The Warner Bros. film executive in charge of production on the studio's DC superhero films is stepping down after the disappointment of the big-budget movie "Justice League," according to a person familiar with the matter who was not authorized to comment.
The change represents the latest shake-up related to the blockbuster franchise that has struggled to earn critical praise and meet its box-office potential.
Jon Berg, co-president of production at Warner Bros. Pictures, will leave his post at the studio to become a producer with filmmaker Roy Lee, who has produced successful movies for the studio including "It" and "The Lego Movie." Berg, who ran point on DC movies and was credited as a producer on "Justice League," has been an executive at the studio for about a decade. Toby Emmerich, president of Warner Bros. Pictures Group, said it was Berg's decision to step down.
"This is something that Jon approached me about six months ago, and he expressed his goal was to ultimately be a producer at the studio," Emmerich said in a statement. "We're thrilled that Jon is partnering with Roy and anticipate their company being a valuable source of movies for Warner Bros. and New Line."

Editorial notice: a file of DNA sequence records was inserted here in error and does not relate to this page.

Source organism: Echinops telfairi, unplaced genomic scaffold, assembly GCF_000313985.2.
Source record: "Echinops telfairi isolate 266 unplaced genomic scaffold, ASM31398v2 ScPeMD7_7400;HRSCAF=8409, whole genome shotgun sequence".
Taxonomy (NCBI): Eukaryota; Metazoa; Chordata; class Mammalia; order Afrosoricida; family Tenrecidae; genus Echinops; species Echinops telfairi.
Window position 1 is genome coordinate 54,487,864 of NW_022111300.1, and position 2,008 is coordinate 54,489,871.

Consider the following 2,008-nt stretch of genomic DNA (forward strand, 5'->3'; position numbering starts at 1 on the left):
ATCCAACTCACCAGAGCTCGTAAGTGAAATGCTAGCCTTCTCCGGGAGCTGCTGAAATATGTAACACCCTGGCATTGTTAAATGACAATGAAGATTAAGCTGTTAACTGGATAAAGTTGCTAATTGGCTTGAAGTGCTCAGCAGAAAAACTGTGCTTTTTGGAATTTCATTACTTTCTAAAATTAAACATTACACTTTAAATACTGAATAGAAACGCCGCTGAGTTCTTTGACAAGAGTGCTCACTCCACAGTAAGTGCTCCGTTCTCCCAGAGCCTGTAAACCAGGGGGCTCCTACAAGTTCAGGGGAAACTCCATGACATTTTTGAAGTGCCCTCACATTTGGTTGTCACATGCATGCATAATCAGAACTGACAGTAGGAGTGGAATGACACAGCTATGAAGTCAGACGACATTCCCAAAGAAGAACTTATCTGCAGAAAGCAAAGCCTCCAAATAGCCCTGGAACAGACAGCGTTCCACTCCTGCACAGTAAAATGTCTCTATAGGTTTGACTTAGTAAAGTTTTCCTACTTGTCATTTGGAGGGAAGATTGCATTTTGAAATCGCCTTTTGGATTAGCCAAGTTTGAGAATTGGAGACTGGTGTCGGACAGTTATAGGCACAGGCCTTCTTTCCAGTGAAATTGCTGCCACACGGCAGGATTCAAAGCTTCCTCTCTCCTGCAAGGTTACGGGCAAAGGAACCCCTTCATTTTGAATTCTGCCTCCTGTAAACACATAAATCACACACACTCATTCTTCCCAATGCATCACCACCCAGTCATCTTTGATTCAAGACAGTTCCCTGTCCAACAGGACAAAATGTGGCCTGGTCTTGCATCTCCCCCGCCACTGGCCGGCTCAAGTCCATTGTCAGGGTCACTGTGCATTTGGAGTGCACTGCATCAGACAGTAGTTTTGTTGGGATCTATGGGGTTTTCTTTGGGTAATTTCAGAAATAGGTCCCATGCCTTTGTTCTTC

Emmerich, the former head of New Line Cinema, a year ago replaced Greg Silverman to improve the performance of Warner's movie studio.
The latest change, first reported by Variety, is expected to take effect early next year. No replacement has been named.
Warner Bros. in May 2016 named Berg to lead the newly created label DC Films with DC Entertainment chief creative officer Geoff Johns in a move meant to improve the company's superhero films after "Batman v Superman: Dawn of Justice" took a critical drubbing.
Aside from this year's global hit "Wonder Woman," which collected more than $820 million in global ticket sales, most of the films have been panned by critics.
The DC movies are one of the key pillars of the Time Warner Inc.-owned studio's film strategy to compete with Walt Disney Co. and its Marvel Studios subsidiary.
Recent DC movies, including "Man of Steel," "Batman v Superman: Dawn of Justice" and "Suicide Squad," have suffered unfavorable comparisons to their Marvel counterparts. Critics have pilloried them for their dark and gloomy tones.
"Justice League" has underperformed at the box office, grossing $572 million worldwide since its release in mid-November. The film, starring Ben Affleck and Gal Gadot, cost an estimated $300 million to produce.
"Avengers" writer-director Joss Whedon oversaw significant reshoots on "Justice League" after director Zack Snyder had to step back from the project because of a family tragedy.
"Justice League" was meant to help launch future DC comic-book movies based on slightly more obscure characters. The next live-action superhero movie for Warner Bros. is "Aquaman," which is directed by James Wan and is scheduled for a December 2018 release.
3:30 p.m.: This article was updated with additional details on the shake-up.